No, my mistake. Moran was a major player in the St. Valentines Day Massacre. That happened in Chicago back in 1929. Prohibition was still in force, and two powerful gangs battled each other for control of the illegal booze biz in the city. Based on the south side was an Italian emigre gang headed by Al Capone (pictured). The north side, meanwhile, was the territory of an Irish-Polish gang headed by Bugs Moran.
The two gangs had been rivals for years. But on Feb. 14 tensions came to a head. With Capone conveniently vacationing in Florida, four men, two dressed as cops, entered a north side garage at mid-morning and machine gunned to death five members of Moran's gang and two other men who were loosely affiliated with the gang. Moran, himself, escaped the slaughter, but his gang was severely weakened. And Capone came under increased federal scrutiny for his gang activities, and in 1931 was jailed for 11-years for income tax evasion.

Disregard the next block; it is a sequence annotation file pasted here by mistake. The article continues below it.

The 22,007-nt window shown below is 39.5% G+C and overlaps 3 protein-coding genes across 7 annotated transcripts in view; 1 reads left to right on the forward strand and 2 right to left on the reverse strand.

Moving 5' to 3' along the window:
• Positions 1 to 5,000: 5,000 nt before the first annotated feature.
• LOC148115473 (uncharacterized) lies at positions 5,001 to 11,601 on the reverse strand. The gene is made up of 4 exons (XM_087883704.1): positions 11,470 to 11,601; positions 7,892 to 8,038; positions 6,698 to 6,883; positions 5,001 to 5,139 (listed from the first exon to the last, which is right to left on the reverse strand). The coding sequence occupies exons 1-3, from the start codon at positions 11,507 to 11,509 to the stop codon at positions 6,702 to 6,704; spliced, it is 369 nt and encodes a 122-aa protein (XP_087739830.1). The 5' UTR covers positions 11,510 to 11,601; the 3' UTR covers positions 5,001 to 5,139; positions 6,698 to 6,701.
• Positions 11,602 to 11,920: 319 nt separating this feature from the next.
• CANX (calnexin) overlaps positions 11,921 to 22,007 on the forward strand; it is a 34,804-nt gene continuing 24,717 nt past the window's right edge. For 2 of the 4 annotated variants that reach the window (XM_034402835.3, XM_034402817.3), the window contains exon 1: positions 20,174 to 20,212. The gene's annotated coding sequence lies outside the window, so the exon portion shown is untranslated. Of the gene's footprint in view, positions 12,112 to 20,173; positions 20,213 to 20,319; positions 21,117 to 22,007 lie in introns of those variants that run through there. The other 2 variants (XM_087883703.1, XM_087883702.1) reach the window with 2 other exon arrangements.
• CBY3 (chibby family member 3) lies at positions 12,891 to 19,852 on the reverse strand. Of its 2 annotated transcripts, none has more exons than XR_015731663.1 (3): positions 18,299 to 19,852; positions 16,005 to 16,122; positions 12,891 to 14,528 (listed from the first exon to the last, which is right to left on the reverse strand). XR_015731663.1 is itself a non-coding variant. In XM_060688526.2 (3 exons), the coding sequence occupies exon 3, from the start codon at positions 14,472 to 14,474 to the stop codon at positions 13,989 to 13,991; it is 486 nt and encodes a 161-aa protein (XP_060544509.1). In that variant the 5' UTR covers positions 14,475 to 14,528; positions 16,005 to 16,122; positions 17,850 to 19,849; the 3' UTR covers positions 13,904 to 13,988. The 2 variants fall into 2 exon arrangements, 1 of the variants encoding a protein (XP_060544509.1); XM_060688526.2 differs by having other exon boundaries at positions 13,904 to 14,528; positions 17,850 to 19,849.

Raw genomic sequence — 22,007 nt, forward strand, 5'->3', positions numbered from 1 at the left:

If metal isn't your scene, the Regina Symphony Orchestra is presenting a special Valentine's-themed concert at Conexus Arts Centre tonight featuring compositions by Tchaikovsky and Ravel called Romance of Dance. Also, a new comedy showcase kicks off at Gabbo's Nightclub. Hosted by Shawn Hall, the Comedy Grind runs every Saturday at 9 p.m., and will include a mix of stand-up and sketch comedy, improv and short films. As well, there's a show at the Club featuring Sincerely Autumn and several other bands. Finally, Loverboy is at the Casino.